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Mercedes C-Class sales have increased four fold over the past decade, and it doesn't take a degree in marketing to understand why. The C-Class appeals to buyers because it offers a range of models at attractive prices.
The C-Class brings the three-pointed Mercedes star to the rest of us, with coupes starting below $27,000 and sedans below $30,000. The C-Class delivers Mercedes engineering and safety technology. The model line includes hatchbacks, four-door sedans, and wagons. Sport models are available for those who want a sportier driving experience. And full-time all-wheel drive is available for some models, improving safety and traction in slippery conditions.
The C230 coupe is the least expensive Mercedes sold in the United States, offering sporting character in a practical package geared toward first-time Mercedes buyers. But we think the C-Class is best represented by the C320 sedan, with its smooth, powerful V6 engine, responsive transmission and classic Mercedes balance of ride quality and handling. Climb in and the C320 looks and feels like a Mercedes-Benz, featuring firm, supportive seats and mostly high-quality materials.
All C-Class models feature redesigned interiors and freshened exterior styling for 2005. New paint technology imbeds microscopic ceramic flakes in the clear coat finish, increasing its resistance to chipping and degradation over time. Every model comes standard with a full-complement of airbags and an Electronic Stability Program, the latter designed to prevent skidding in corners.
Mercedes has also further distinguished the sport models from the standard luxury sedans for the 2005 model year. The sport models, which now account for more than half of C-Class sales, come with a new six-speed manual transmission that greatly improves shift action. At the top of the C-Class is the new C55 AMG, an extreme sports sedan that can knock your socks off when you floor the accelerator then pull them back up when you hit the brakes. (Or is it the other way around?)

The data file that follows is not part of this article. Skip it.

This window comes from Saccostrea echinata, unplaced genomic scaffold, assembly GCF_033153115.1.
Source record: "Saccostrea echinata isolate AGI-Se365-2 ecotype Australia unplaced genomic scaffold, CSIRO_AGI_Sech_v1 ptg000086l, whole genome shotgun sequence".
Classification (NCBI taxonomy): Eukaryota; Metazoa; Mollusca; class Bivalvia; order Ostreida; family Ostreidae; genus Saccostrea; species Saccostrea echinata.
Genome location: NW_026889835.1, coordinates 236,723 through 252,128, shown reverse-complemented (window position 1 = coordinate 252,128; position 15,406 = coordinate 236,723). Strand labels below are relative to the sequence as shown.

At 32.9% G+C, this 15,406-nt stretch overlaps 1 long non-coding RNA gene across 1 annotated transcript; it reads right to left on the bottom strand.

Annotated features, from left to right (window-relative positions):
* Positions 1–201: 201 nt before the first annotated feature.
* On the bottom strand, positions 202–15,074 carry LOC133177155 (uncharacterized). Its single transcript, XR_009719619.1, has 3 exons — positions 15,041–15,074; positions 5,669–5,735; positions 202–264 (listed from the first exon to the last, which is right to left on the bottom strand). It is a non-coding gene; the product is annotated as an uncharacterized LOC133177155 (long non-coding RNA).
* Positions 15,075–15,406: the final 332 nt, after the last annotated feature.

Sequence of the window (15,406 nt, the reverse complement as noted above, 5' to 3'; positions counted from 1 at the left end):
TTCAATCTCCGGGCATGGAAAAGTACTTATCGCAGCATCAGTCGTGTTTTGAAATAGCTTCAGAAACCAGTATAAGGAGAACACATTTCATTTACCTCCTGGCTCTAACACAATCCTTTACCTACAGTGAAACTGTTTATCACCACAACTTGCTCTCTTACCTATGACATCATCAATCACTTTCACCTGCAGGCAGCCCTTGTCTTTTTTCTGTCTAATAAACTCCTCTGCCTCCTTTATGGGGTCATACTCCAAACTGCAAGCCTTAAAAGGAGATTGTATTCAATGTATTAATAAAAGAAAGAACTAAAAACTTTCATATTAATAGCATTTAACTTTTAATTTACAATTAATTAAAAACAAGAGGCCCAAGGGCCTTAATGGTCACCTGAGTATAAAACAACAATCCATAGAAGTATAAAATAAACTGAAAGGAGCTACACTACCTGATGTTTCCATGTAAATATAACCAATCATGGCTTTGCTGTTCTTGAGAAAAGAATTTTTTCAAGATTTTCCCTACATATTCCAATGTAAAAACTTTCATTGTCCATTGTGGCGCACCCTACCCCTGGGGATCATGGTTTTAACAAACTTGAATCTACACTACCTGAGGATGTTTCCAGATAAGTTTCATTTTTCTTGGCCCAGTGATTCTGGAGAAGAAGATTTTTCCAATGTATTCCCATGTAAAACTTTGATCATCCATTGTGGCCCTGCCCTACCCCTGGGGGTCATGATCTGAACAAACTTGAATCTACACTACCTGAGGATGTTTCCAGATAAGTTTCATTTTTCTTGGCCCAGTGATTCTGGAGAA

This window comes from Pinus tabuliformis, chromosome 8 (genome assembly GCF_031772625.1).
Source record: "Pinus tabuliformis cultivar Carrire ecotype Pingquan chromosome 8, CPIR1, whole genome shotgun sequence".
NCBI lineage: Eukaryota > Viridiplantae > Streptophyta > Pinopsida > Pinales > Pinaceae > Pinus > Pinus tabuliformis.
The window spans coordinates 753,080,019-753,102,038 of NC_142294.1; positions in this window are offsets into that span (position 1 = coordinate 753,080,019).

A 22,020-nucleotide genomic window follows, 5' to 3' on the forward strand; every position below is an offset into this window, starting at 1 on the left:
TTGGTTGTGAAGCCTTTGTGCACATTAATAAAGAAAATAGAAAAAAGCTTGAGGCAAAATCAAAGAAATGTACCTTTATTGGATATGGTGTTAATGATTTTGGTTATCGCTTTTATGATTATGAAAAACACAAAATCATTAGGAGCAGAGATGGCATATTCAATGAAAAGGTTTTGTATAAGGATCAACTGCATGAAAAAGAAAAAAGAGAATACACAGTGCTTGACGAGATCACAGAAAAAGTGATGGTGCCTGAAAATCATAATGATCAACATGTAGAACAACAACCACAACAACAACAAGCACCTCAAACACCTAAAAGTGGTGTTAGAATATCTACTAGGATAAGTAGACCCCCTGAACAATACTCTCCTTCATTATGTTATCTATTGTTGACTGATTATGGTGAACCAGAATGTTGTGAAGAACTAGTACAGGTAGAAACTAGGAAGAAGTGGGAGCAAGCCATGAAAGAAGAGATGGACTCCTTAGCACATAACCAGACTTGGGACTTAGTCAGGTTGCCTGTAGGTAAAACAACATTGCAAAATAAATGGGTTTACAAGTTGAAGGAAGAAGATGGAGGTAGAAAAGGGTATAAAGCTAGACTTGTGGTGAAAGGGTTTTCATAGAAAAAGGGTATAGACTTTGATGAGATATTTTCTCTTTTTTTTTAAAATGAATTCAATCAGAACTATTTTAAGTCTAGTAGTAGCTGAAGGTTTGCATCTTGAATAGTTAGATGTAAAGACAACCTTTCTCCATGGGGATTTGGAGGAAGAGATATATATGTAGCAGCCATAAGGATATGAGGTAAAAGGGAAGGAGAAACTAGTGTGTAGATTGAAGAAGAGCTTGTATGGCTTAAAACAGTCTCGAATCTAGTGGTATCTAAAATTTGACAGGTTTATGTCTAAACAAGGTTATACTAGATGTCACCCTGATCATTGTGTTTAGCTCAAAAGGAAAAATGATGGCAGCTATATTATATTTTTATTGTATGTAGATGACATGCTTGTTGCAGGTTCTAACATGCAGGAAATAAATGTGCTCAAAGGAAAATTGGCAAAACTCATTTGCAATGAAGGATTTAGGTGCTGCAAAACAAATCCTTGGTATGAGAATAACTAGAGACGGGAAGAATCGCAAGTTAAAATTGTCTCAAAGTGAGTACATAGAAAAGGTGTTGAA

In spite of improvements to the entire C-Class lineup, Mercedes has held the line on price increases. Nearly all the 2005 C-Class cars are priced identically to the last 2004 models. In short, the C-Class is more appealing for 2005. Buyers will still pay a slight premium for the three-pointed star when compared with a similarly equipped BMW 3 Series or Audi A4. But for those seeking Mercedes-Benz engineering, design strengths and mystique in a mainstream sedan, it doesn't get any easier than the C-Class.
The least-expensive C-Class models are the sport coupes, or two-door hatchbacks. The C230 Kompressor ($25,850) is powered by a 1.8-liter dual-overhead-cam 16-valve four-cylinder engine pumped up to 189 horsepower by a supercharger (the Kompressor). The C320 coupe ($29,250) comes with a 215-horsepower, 3.2-liter V6 and amenity upgrades, including leather-faced seats and a ten-way power seat for the driver. For 2005, the coupes come with a redesigned six-speed manual transmission with greatly improved shift action. Standard equipment includes one-touch power windows, automatic climate control, 17-inch alloy wheels and high-performance tires. The C-Class coupe's sporty ambience is enhanced by a three-spoke multifunction sport steering wheel with raised thumb-grips, leather-covered sport shift knob, rubber-studded aluminum pedals, body-colored door handles and aluminum door sills.
The most familiar C-Class models are the sedans. Most popular among those is the C240 sedan ($32,650), powered by a 168-horsepower 2.6-liter V6 with three valves per cylinder and a standard five-speed Touch Shift automatic transmission with manual shift mode. C240 is well-equipped, with leather seat inserts, front seats with power height and backrest adjustment, power windows, cruise control, a seven-speaker audio system with weatherband, laurel-wood trim, and 16-inch aluminum wheels with all-season tires. The C320 sedan ($37,950) upgrades to the 215-horsepower 3.2-liter version of the V6 and a higher level of luxury amenities, including dual-zone automatic climate control, a Bose 10-speaker stereo, reading lamps, 10-way power front seats with memory and a power-adjustable steering column.